Rethinking gender bias

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Rethinking gender bias

Korea is now in the middle of celebrating the 17th women’s week. The Ministry of Gender Equality and Family is sponsoring various activities and events, as well as awarding civilians who have contributed to improving women’s lives and the opportunities available to them. Korean women have seen their social status and standing improve over the years thanks to efforts from the government and public. More women are now working, building careers and becoming successful in the corporate and political arenas. They also occupy more senior positions in legislative and judicial offices. Despite these changes, however, most women still rightfully complain of inequality at work and in society.

According to the 2011 white book on national competitiveness published by the Ministry of Strategy and Finance, Korea ranks 30th among 31 members of the Organization for Economic Cooperation and Development (OECD) in terms of gender equality. The income gap between the two sexes is the worst in the OECD. In short, Korean women are treated more unfairly than in any other developed economy. The ministry cited the ranking to emphasize that the gender inequality and poor utilization of women waters down the country’s competitiveness. Our society is particularly harsh on working women.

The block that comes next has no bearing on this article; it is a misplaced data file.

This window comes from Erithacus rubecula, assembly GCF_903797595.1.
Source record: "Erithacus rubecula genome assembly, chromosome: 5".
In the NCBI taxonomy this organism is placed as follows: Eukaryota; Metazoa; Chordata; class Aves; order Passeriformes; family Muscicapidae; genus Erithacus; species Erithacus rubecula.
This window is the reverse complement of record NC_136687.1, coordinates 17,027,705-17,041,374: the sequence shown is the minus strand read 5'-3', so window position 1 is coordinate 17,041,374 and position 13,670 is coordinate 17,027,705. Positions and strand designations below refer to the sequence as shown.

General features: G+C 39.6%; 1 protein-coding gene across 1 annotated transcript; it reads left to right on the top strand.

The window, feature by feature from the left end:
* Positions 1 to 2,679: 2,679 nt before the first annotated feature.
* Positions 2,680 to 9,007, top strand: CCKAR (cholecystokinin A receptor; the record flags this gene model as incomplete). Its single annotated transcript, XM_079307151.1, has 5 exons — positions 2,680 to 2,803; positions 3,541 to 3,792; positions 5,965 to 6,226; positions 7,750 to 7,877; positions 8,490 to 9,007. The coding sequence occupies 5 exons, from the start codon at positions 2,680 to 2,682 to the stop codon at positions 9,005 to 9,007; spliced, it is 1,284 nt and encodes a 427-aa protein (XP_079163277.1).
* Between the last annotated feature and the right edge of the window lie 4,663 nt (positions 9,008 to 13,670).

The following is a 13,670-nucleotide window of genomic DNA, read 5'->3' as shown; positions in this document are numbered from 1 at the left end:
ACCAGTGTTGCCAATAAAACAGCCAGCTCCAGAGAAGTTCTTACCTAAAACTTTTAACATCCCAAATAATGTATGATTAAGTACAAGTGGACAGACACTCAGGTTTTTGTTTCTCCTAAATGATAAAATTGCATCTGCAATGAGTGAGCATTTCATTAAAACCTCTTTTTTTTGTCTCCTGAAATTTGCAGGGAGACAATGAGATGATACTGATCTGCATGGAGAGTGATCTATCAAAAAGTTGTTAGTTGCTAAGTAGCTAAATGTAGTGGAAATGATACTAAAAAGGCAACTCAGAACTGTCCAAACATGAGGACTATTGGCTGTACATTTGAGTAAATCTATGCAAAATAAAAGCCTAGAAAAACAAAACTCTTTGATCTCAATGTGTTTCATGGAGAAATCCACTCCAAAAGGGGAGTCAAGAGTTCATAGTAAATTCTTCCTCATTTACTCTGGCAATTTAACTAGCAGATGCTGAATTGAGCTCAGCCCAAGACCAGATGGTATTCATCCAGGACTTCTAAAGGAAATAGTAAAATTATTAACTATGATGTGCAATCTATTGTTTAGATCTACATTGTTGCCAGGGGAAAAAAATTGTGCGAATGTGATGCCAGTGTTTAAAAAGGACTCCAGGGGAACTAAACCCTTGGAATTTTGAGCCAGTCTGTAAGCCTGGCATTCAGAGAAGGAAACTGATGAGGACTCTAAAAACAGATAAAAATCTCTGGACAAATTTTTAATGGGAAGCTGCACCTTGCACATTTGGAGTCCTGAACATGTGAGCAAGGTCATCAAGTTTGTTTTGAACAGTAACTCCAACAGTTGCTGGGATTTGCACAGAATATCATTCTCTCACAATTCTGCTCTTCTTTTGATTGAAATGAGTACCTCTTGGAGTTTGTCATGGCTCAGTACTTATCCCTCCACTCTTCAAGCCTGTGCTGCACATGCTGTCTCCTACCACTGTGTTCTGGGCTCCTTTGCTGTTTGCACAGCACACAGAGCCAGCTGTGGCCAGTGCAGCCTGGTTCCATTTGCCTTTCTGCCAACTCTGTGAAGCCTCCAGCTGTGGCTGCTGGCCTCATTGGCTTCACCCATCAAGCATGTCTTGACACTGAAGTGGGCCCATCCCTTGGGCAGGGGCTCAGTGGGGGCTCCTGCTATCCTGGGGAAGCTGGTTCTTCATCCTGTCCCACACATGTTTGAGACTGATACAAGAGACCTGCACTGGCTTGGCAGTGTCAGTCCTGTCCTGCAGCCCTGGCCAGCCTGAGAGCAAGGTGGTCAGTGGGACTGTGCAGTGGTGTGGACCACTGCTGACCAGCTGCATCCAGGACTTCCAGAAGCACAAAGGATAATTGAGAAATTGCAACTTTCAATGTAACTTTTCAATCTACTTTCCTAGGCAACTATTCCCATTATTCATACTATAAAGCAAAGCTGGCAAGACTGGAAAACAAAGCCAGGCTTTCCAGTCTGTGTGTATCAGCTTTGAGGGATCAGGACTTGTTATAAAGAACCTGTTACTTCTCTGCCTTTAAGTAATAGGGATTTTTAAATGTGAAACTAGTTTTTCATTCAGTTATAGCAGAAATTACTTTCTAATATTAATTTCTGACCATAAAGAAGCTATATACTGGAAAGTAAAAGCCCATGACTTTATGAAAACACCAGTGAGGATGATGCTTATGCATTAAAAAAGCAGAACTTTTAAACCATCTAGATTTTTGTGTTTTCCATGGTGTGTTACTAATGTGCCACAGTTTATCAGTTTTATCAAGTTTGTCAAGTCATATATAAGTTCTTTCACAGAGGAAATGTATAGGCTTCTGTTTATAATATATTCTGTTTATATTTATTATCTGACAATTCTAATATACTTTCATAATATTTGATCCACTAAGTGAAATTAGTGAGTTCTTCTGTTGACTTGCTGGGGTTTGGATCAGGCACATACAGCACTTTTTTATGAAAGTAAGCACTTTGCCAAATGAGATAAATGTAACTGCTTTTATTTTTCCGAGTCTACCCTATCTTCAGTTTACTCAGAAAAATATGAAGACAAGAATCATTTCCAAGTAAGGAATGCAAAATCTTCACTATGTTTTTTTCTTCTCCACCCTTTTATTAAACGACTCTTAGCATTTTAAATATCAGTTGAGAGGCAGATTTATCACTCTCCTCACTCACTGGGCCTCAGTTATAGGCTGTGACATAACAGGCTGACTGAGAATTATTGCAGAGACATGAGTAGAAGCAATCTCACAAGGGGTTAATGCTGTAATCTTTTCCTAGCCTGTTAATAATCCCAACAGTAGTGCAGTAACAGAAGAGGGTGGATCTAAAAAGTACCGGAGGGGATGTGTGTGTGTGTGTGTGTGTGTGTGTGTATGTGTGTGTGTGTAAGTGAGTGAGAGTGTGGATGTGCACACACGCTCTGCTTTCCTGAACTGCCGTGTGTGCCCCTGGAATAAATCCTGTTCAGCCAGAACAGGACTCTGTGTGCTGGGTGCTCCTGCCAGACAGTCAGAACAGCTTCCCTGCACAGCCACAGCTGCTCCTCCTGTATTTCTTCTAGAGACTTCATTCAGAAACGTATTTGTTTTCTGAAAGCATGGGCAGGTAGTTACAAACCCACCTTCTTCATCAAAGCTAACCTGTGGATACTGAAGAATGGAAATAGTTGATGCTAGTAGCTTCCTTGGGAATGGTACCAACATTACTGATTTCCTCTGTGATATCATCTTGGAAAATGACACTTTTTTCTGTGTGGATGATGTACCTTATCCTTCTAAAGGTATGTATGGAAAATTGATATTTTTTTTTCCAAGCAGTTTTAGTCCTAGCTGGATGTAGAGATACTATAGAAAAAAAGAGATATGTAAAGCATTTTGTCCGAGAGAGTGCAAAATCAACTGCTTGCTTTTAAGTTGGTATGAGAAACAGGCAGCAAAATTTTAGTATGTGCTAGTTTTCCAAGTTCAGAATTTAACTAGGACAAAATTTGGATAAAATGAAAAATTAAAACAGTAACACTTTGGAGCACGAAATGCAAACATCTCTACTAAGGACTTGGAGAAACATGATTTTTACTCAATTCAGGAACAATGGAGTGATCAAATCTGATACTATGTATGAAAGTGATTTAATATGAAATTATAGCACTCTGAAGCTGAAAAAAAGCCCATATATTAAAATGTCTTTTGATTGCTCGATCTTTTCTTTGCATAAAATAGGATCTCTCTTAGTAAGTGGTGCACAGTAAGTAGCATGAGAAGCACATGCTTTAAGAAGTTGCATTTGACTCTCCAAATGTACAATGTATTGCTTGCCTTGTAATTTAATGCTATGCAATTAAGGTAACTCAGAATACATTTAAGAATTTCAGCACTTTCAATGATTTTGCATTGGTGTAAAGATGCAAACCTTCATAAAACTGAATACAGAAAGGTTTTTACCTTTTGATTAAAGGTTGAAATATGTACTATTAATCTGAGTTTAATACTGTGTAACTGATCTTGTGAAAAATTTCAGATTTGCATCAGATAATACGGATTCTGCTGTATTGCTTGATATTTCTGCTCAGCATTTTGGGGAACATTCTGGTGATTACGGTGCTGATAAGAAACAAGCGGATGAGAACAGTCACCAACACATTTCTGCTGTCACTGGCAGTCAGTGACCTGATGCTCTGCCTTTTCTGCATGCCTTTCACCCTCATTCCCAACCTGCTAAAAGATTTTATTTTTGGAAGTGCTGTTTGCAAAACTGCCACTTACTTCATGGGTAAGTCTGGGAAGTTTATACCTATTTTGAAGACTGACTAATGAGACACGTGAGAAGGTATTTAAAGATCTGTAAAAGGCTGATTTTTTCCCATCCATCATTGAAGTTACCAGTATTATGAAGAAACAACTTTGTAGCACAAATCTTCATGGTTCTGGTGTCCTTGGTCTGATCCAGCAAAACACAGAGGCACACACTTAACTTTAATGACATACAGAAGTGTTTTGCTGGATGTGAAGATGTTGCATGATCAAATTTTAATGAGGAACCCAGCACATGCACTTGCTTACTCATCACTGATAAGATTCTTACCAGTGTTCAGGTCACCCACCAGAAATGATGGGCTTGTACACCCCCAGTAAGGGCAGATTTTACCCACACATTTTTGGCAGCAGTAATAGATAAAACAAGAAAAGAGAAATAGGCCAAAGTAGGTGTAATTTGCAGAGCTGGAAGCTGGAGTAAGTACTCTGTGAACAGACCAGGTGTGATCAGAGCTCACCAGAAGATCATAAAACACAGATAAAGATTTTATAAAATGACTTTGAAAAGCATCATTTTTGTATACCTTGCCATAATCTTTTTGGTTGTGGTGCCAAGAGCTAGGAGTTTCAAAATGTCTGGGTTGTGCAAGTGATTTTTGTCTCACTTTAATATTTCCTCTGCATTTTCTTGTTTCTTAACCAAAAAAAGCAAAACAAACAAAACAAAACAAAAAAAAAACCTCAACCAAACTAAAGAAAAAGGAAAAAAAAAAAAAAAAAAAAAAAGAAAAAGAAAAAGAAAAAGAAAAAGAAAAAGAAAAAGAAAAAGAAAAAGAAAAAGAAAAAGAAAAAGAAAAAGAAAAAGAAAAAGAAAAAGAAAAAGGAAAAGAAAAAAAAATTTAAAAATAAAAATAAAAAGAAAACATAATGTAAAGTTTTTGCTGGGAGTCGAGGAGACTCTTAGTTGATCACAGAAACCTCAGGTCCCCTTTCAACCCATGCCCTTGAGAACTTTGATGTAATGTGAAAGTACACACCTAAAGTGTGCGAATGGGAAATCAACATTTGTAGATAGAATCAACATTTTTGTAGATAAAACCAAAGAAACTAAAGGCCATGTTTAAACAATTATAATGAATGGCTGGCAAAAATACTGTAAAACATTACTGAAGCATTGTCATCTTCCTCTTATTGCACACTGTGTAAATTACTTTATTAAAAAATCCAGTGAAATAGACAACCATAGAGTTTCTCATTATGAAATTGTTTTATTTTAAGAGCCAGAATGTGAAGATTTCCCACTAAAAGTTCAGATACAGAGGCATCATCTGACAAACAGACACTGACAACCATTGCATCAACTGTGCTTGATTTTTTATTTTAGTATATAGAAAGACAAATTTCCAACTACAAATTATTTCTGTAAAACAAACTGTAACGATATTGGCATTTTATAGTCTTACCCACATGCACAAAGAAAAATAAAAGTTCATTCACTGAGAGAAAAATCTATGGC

A recent study shows that working mothers are less happy than those who don’t work. The low fertility rate backs up the survey’s results. The fertility rate in 2010 of 1.23 babies per woman was 184th among 186 countries. This suggests just how hard it is for Korean women to juggle the demands of work and family life. Women who have been raised and educated on an equal footing as men tend to shun marriage and childbirth for fear of losing out at the workplace. The low fertility rate casts a dark cloud over the country’s economic prospects.

In its long-term outlook, the OECD forecast that Korea’s growth potential will drop to around 1 percent in 2030, largely because of a sharp reduction in the size of the economically active population. We need a better social system that encourages women to enter the economic sphere without scaring them away from motherhood. Our future depends on it.
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